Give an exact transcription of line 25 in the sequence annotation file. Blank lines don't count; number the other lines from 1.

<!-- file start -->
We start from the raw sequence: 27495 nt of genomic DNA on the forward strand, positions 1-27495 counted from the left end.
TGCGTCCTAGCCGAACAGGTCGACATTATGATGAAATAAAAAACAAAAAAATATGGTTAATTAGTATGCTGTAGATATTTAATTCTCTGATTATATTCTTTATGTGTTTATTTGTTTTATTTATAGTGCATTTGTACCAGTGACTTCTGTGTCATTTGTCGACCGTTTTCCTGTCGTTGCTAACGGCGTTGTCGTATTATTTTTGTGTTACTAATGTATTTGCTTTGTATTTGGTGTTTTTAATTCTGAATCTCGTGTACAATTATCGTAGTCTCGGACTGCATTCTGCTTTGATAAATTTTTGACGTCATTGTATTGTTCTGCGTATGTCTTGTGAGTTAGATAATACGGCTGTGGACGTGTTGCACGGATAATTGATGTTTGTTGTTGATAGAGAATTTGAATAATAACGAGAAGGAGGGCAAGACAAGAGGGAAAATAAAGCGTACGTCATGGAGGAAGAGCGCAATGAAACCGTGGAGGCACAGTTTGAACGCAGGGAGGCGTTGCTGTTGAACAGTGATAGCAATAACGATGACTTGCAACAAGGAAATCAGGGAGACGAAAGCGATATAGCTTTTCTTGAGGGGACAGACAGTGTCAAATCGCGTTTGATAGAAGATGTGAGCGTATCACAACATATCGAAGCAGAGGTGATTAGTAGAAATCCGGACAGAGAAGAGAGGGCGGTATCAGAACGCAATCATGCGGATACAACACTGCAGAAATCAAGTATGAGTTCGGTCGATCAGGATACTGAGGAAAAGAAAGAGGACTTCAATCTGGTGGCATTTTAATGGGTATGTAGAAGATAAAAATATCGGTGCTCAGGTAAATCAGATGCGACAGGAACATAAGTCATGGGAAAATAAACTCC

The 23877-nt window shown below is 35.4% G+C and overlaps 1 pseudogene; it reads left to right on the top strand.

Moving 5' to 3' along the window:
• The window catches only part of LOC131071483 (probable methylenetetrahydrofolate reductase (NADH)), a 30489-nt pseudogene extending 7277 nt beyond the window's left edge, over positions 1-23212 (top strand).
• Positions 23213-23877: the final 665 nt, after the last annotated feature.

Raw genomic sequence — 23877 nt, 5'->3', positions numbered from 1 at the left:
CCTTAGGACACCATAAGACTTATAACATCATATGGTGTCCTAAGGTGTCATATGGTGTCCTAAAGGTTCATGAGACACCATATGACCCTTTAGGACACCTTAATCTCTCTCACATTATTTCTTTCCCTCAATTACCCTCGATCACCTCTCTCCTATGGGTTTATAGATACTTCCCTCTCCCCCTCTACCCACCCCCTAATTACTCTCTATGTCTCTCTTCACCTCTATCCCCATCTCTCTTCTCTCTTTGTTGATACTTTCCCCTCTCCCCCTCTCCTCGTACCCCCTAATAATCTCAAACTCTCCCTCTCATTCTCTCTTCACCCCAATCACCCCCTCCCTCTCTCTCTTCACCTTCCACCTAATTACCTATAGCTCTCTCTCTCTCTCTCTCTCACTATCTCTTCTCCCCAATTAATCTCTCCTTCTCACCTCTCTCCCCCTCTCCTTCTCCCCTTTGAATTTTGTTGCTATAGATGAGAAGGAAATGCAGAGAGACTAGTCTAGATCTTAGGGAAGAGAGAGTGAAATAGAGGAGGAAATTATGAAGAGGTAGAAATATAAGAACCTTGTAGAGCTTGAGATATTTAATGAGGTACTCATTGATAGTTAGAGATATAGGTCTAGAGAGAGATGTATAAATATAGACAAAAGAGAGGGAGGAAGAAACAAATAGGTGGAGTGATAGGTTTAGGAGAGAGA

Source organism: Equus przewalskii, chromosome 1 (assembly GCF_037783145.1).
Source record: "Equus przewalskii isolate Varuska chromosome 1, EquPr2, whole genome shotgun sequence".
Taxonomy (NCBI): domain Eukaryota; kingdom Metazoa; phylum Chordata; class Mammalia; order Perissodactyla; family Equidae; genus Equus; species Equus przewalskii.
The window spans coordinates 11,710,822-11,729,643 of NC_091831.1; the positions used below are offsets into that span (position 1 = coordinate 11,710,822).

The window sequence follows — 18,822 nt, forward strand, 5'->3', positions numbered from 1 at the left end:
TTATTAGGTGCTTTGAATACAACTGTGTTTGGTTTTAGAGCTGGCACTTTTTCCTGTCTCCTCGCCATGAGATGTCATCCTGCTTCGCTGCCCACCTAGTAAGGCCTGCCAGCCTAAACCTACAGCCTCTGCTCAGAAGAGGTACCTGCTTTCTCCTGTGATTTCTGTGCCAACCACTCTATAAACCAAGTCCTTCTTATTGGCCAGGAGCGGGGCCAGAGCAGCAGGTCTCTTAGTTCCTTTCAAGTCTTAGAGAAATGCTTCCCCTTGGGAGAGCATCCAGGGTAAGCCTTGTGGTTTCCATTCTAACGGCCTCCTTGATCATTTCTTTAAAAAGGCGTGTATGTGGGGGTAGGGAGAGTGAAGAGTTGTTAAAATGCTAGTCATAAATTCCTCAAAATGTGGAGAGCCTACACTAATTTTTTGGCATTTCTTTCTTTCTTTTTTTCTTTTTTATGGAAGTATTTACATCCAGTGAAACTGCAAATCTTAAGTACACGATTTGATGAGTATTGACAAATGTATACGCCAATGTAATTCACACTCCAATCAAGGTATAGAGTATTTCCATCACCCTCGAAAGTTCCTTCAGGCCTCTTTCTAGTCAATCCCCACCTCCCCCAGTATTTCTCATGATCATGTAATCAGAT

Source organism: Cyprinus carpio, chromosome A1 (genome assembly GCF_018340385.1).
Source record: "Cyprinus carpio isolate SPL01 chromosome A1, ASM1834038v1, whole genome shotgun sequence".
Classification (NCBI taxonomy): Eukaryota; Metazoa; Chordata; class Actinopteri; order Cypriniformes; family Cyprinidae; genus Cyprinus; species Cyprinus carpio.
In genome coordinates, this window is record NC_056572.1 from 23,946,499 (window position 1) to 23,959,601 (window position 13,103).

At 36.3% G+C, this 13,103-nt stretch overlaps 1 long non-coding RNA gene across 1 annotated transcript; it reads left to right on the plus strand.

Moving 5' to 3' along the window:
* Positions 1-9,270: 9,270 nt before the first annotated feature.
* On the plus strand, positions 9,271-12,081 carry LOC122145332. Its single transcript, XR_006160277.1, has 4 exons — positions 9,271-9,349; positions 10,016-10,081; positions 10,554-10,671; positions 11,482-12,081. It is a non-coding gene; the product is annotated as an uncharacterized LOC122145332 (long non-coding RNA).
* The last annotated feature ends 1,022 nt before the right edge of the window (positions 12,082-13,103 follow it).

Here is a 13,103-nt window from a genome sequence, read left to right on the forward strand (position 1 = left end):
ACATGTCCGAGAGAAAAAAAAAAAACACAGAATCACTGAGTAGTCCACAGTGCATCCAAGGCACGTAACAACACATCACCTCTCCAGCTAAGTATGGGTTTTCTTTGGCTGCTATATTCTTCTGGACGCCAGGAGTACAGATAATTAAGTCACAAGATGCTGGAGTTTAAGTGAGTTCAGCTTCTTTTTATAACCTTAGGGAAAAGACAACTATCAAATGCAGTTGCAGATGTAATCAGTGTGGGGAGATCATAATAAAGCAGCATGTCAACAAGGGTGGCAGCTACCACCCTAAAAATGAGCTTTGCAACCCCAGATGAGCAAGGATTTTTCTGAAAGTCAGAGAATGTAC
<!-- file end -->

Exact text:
ACATGTCCGAGAGAAAAAAAAAAAACACAGAATCACTGAGTAGTCCACAGTGCATCCAAGGCACGTAACAACACATCACCTCTCCAGCTAAGTATGGGTTTTCTTTGGCTGCTATATTCTTCTGGACGCCAGGAGTACAGATAATTAAGTCACAAGATGCTGGAGTTTAAGTGAGTTCAGCTTCTTTTTATAACCTTAGGGAAAAGACAACTATCAAATGCAGTTGCAGATGTAATCAGTGTGGGGAGATCATAATAAAGCAGCATGTCAACAAGGGTGGCAGCTACCACCCTAAAAATGAGCTTTGCAACCCCAGATGAGCAAGGATTTTTCTGAAAGTCAGAGAATGTAC